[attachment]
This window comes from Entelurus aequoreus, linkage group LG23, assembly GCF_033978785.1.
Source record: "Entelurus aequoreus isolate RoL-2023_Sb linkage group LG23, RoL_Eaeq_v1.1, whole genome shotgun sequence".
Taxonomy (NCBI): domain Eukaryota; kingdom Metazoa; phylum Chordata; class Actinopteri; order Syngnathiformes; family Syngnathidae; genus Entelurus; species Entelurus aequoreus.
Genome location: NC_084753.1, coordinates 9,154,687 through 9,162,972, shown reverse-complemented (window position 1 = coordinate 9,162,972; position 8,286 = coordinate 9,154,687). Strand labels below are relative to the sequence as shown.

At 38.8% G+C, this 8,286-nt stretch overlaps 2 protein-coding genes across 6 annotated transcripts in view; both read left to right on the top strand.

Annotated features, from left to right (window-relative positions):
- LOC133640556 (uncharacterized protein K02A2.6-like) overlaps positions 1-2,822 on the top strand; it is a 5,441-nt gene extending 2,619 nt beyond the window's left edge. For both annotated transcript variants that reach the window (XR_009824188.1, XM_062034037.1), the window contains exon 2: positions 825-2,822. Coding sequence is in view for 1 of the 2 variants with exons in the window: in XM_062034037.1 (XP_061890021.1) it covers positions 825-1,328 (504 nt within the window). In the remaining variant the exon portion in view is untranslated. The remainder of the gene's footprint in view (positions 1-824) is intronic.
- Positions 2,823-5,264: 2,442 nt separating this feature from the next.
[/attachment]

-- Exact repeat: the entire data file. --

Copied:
This window comes from Entelurus aequoreus, linkage group LG23, assembly GCF_033978785.1.
Source record: "Entelurus aequoreus isolate RoL-2023_Sb linkage group LG23, RoL_Eaeq_v1.1, whole genome shotgun sequence".
Taxonomy (NCBI): domain Eukaryota; kingdom Metazoa; phylum Chordata; class Actinopteri; order Syngnathiformes; family Syngnathidae; genus Entelurus; species Entelurus aequoreus.
Genome location: NC_084753.1, coordinates 9,154,687 through 9,162,972, shown reverse-complemented (window position 1 = coordinate 9,162,972; position 8,286 = coordinate 9,154,687). Strand labels below are relative to the sequence as shown.

At 38.8% G+C, this 8,286-nt stretch overlaps 2 protein-coding genes across 6 annotated transcripts in view; both read left to right on the top strand.

Annotated features, from left to right (window-relative positions):
- LOC133640556 (uncharacterized protein K02A2.6-like) overlaps positions 1-2,822 on the top strand; it is a 5,441-nt gene extending 2,619 nt beyond the window's left edge. For both annotated transcript variants that reach the window (XR_009824188.1, XM_062034037.1), the window contains exon 2: positions 825-2,822. Coding sequence is in view for 1 of the 2 variants with exons in the window: in XM_062034037.1 (XP_061890021.1) it covers positions 825-1,328 (504 nt within the window). In the remaining variant the exon portion in view is untranslated. The remainder of the gene's footprint in view (positions 1-824) is intronic.
- Positions 2,823-5,264: 2,442 nt separating this feature from the next.